Things you'll want to do are:

-Take it easy following any surgery - don't lift or carry anything over 5 lbs. Don't do moderate arm exercizes.  You can use yoga bands to help gain mobility, but no lifting weights, etc. for the first few weeks.

-Gently massage your breasts to stimulate circulation/blood supply.  This will help keep your breasts soft and prevent scar tissue from forming.

-Your doctor may also want you to massage or push your expanders into a certain spot.  It's important for the right area to stretch out and you don't want your implants too in, out, up or down.  If your expanders shift (which can and does happen) your doctor can make "pockets" for your implants to go in so they are kept in place.

-Keep the incisions clean - use antibacterial soap and/or saline several times  a day to clean the area.  Put Bacitracin ointment on the incision and cover with gauze and surgical tape.  When possible do let the incision go unbandaged so it can breathe. 

-If the incision starts to bruise or turns black call or see you doctor right away.  When mine failed it all started with the incision turning black which lead to dying tissue and a hematoma (large bruise).


Should everything go as planned you should go from expanders to implants within 3 months.  Then you wait another 3 months or more to heal before doing the surgery/tattoo for the nipples/aerolas - unless you are keeping yours.


Providing that you keep the areas clean and provide yourself with time to heal, everything should go according to plan.  It's really hard to say what or why one might fail - afterall it is a foreign object being placed within your body.  My 2 attempts that failed were only in the beginning.  I've had a total of 7 breast surgeries and only had problems on 2 occasions - one on each breast.  This last attempt has been put on hold cause my plastic surgeon found suspicous scar tissue during surgery that tested positive for cancer.  So I've had cancer twice within 3 years - and my current expanders are just sitting in me waiting to be filled while I heal from my radiation burn and find out if I'm doing chemo or not.


Oh, and the most important thing of it all is to make sure you find a good plastic surgeon that isn't just certified but one that you feel comfortable with and isn't in a rush to finish a project, but rather take his time to make sure you are happy and that they look right.  To some doctors breast surgery is an art, so don't settle for less than you deserve - OK!

I love my plastic surgeon because he literally saved my life by catching that cancer recurrence when he did!


Good luck and keep in touch here!  I hope I was able to help you!


saadia, Community Member
3/18/10 4:00pm

Hi Angi


My mother -in-law had mastectomy. It went fine but both of her LD and TRAM flap failed. Now its an open wound. She has her lymh nodes positive so she was advsed to have radiology, but since her wound is open, she cannot have radiotherapy. Her oncologist has taken the risk of continuing her chemotherapy and harmonal theraphy with a open wound. Now she is going throiht 6th chemo and hot days are very near, please sombody advise me what can be done to cover her wound. She is 67 and fragile, she can't have further long surgery. We are all concerned about what to do next since we live in Pakistan where awareness about options are very limited. But we can move her to some other country for further treatment. Please help we are desparate for help and advice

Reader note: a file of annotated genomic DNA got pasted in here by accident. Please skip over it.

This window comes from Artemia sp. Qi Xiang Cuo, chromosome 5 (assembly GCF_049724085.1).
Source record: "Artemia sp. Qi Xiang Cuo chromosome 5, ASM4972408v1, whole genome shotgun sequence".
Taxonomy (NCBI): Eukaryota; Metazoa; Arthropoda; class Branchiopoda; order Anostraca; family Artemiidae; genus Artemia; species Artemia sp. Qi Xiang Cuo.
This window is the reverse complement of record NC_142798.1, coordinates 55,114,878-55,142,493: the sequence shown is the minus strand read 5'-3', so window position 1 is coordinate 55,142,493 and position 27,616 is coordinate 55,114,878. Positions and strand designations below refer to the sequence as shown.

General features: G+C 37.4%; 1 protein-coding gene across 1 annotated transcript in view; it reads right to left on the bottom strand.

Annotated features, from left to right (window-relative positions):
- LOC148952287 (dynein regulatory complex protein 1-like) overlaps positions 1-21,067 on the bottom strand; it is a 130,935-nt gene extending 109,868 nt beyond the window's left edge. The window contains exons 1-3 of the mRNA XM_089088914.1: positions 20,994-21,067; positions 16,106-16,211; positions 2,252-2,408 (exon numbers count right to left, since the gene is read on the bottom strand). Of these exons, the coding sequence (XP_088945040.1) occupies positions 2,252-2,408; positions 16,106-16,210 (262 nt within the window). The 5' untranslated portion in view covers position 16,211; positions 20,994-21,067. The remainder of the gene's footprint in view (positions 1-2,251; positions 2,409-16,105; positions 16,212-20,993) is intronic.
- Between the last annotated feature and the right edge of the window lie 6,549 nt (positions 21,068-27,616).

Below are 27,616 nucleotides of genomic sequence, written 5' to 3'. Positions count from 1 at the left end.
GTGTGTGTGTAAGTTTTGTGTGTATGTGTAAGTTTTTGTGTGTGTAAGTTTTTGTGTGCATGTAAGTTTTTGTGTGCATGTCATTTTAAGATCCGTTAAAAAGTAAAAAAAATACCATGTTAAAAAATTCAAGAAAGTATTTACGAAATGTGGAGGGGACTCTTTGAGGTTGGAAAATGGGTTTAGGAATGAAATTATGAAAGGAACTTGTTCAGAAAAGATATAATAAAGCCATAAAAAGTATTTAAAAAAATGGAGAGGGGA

saadia zeeshan


Elli, Community Member
3/25/11 1:36pm

my flap reconstruction failed and I had an open wound for 5 days as they watched for narcrosis (sp)  It was tough going and I was on chemo for another cancer I have.  So take heart, I am fine.  6th day, my dr stretched the skin and sewed my wound closed.  I hope you find that they can close hers too.  there must be a reason to keep it open as mine had a reason. 


steakprincess, Community Member
11/16/08 9:00pm

I had bilateral mastectomy, tissue sparing, with expanders all at the same time and this is what I dealt with.


The scars, although approximately 5" long, were not that bad looking and they were glued together.  


The plastic surgeon started the expansion in the operating room and put in approximately 400ccs to start in 650cc expanders.


The bra they sent me out of the operating room with was uncomfortable, and a little tight, but I didn't have any bandages.  He took the bra off the day after the surgery and I didn't wear anything after that except these wonderful camisoles that I found out about here on this site.


The drains were the worst part.  I always pulled them on something and they were always in the way and I had to "milk" them often.  Ask you doctor or the nurse about that as it's an important thing to do.  


I went in for my first expansion 2 weeks after my surgery, but since my drains were not ready to come out, he did not expand.


I went in for my second appointment for expansion 3 weeks after surgery and they did expand for a few weeks consecutively, until I started my chemo 5 weeks after surgery.  During my chemo, they expanded me right before the chemo and then gave me a week off.  So every 2 weeks, instead of weekly.  I believe my last expansion will be a week before my last chemo.  


The expansion process was painless when they insert the needle and I experienced no pain after.  My breasts were DD's to begin with so there was a lot of tissue to spare.  LOL  


I won't be considering the final reconstruction until after my chem is over sometime in the beginning of 2009.


Everyone is different and everyone's experiences are unique.  This is a great place to get educated and correct information.